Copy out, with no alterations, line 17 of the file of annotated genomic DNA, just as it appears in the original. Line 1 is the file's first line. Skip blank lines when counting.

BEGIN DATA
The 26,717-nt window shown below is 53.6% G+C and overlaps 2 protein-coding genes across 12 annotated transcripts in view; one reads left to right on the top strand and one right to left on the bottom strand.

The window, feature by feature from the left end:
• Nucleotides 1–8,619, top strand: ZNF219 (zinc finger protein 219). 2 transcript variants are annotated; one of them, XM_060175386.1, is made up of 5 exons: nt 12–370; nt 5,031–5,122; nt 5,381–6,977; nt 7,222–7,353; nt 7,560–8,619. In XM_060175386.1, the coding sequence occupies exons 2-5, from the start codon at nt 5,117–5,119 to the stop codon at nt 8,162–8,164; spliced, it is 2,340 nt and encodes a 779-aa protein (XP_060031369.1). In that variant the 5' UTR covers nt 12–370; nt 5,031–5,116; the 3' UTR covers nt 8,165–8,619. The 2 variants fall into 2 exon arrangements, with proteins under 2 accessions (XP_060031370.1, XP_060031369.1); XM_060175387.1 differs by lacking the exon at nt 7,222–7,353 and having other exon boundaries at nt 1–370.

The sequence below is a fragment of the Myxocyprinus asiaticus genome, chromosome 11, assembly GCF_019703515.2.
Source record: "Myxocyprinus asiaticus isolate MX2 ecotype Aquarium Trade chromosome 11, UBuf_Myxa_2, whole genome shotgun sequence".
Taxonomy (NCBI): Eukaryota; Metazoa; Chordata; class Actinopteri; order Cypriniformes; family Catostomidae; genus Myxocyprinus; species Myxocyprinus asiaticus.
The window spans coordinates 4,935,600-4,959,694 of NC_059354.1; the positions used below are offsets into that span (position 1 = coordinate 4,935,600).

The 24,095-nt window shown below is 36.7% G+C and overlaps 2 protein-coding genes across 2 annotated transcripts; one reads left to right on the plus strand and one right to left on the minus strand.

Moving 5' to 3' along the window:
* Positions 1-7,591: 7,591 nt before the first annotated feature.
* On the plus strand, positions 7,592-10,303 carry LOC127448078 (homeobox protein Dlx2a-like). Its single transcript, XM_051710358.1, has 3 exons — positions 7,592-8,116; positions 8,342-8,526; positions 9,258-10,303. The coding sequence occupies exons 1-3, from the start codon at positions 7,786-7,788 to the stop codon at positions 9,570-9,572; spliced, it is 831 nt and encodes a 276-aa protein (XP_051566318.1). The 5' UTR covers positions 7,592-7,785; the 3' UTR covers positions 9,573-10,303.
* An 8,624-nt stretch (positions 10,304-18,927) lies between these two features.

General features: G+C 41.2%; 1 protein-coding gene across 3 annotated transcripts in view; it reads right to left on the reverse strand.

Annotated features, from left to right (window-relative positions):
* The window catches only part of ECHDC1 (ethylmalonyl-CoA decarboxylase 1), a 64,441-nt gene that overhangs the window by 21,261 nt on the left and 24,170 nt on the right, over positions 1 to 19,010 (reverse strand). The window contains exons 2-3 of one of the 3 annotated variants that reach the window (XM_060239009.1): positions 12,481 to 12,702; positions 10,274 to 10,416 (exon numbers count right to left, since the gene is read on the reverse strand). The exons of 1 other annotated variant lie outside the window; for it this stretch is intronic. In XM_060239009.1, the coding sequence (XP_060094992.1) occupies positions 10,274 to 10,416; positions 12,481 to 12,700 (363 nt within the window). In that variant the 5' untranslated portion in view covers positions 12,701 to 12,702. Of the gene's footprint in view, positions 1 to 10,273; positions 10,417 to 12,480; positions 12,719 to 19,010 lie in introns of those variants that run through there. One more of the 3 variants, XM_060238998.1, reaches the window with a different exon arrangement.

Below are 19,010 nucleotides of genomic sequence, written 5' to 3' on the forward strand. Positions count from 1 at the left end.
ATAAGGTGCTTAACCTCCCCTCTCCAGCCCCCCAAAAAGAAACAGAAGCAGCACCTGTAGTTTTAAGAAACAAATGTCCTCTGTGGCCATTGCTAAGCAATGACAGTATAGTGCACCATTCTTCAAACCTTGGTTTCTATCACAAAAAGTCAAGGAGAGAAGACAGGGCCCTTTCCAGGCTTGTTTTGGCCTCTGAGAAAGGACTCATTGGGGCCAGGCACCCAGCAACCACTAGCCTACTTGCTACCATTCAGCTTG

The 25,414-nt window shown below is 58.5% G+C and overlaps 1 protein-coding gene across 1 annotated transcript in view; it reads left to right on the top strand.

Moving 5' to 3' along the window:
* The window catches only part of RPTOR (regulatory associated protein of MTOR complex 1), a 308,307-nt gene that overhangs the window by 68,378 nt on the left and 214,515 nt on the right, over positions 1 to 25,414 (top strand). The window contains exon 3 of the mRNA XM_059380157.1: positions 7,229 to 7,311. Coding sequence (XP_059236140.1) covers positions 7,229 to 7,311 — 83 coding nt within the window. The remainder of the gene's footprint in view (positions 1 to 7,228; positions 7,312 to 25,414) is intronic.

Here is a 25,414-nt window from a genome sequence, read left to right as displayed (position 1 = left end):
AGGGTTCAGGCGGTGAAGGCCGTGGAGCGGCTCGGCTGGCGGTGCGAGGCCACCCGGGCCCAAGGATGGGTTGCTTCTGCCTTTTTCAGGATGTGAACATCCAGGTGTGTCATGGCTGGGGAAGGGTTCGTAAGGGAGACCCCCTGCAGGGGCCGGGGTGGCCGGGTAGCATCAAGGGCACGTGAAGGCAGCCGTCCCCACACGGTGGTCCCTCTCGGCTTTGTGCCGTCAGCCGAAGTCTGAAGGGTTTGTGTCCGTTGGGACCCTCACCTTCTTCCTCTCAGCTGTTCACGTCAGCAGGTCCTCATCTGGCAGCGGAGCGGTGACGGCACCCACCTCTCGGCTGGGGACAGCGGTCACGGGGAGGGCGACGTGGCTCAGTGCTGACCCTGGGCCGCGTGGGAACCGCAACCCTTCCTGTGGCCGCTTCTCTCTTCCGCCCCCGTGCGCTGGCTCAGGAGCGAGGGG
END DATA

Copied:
ATAAGGTGCTTAACCTCCCCTCTCCAGCCCCCCAAAAAGAAACAGAAGCAGCACCTGTAGTTTTAAGAAACAAATGTCCTCTGTGGCCATTGCTAAGCAATGACAGTATAGTGCACCATTCTTCAAACCTTGGTTTCTATCACAAAAAGTCAAGGAGAGAAGACAGGGCCCTTTCCAGGCTTGTTTTGGCCTCTGAGAAAGGACTCATTGGGGCCAGGCACCCAGCAACCACTAGCCTACTTGCTACCATTCAGCTTG